In the name of "the little saver," the country's biggest banking groups are besieging Congress to approve a new tax exemption -- this one on interest from savings accounts.

Trade associations for banks and savings and loan institutions have activated their nationwide networks to push for passage.

As a result, before 26 senators and House members sit down this week to confer on an oil-profits tax, they'll find their mailboxes and phone lines jammed with messages from the bankers back home.

The message has nothing to do with oil profits. Rather, it hails a Senate-passed amendment to the oil tax bill that would exclude some savings account interest from federal income taxes.

The source of lenders' enthusiasm, clothed in the apparel of helping folks with small savings, is no secret. They see the tax break as a way of enticing money from other sources into savings. Savers might benefit but so would bankers, with more money to lend and profit on.

Another point is equally clear. As an amendment to an oil-tax measure the president and others dearly want, the proposal's political chances are enhanced.

Savings-account interest became an issue for this conference after the Senate last month added language by Sen. Lloyd Bentsen (D-Tex.) to exclude from income tax the first $201 a saver earns in interest.

For banks and savings and loan associations, it's almost a dream come true. For years they have been pushing for the exclusion in hope of attracting more money to savings accounts.

Since the House oil-tax bill has no such provision, the banking groups are aiming their lobbying guns at House conferees who will have to accept or reject the Bentsen proposal.

A pending House bill dealing with mortgage bonds carries an amendment by Rep. W. Henson Moore (R-La.) that would exclude just the first $100 in savings interest from income taxes.

But for now, the big fight will be in the oil-tax conference, and Moore said last week that he is campaigning to get fellow House conferees aboard the Bentsen bandwagon.

"The exclusion is very necessary to help reverse the trend of declining amounts of money going into savings accounts and to help stimulate capital formation," Moore said.

"This is a political opportunity to form capital and fight inflation and get people saving more money again . . . The exclusion ought to be higher, but this is a foot in the door. If this passes, we can then work on something more meaningful for the future."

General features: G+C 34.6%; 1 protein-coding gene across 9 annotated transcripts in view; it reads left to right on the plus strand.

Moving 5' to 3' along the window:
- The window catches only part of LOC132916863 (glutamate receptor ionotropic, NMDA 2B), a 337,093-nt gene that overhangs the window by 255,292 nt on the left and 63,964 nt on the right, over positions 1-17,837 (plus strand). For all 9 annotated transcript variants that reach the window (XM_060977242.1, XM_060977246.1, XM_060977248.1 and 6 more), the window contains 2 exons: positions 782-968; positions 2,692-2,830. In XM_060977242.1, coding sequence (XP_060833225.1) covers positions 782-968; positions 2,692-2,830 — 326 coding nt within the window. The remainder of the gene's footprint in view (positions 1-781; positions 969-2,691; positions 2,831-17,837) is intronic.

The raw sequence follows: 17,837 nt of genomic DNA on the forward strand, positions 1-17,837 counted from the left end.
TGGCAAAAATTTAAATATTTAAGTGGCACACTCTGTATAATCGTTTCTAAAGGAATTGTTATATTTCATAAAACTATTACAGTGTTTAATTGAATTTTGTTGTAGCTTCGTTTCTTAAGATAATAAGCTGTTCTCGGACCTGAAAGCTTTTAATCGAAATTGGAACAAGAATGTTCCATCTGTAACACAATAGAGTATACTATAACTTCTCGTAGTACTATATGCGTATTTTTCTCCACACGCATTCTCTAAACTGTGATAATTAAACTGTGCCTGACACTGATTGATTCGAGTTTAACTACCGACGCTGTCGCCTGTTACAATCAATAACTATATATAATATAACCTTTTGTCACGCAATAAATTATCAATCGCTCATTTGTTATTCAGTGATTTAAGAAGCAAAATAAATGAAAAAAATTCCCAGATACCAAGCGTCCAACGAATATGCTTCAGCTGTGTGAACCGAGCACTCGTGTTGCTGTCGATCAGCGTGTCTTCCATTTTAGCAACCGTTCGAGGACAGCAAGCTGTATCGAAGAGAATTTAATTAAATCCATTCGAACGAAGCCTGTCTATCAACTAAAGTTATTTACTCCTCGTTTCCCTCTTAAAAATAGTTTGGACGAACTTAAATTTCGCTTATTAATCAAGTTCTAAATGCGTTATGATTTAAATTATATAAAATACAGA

That is precisely what the Carter administration, many House tax-writers and tax-reform groups fear -- that once the exclusion is adopted, it will lead to even greater write-offs that would reduce tax revenues.

Bentsen's amendment also allows exclusion of $400 of interest when joint tax returns are filed. His exclusion applies to savings interest as well as stock dividends -- one, the other or a combination. Current law allows individual exclusion of $100 and joint exclusion of $200 on investment dividends.

Opponents have argued that if savings incentives and capital formation are the issue, as Bentsen and Moore contend, they ought to be dealt with separately and not as appendages to other bills.

Moreover, there is concern about the cost of the Bentsen language. It is estimated that the tax loss to the Treasury would be about $26.9 billion between 1981 and 1990.

"It is true they see this as a foot in the door," said Robert McIntyre of the Tex Reform Research Group. "They'll come back for more next time. We hope the House conferees will stand firm, because this is just a lousy way to legislate."

The banking groups are hoping just as fervently that the House conferees cave in.

And for this fight, they are going all out. The American Bankers Association, in a special-alert letter to members, urges aiming a blizzard of mail at the conferees.

"Sen. Bentsen suggests . . . that you consider requesting the employes of your bank on their own letterhead to write their senators and representatives in support of the Bentsen amendment," wrote ABA's Gerald M. Lowrie.

Other lenders have followed suit. The National Savings and Loan League, also quoting Bentsen, called for letters from S&L executives, employes and customers. Similar appeals have gone to members of the Independent Bankers Association of America, the U.S. League of Savings Associations and the National Association of Mutual Savings Banks.

"There is unanimity on this and we have pulled the stops," said the Independent Bankers' Ken Gunther. "We all agree something has to be done to help small savers.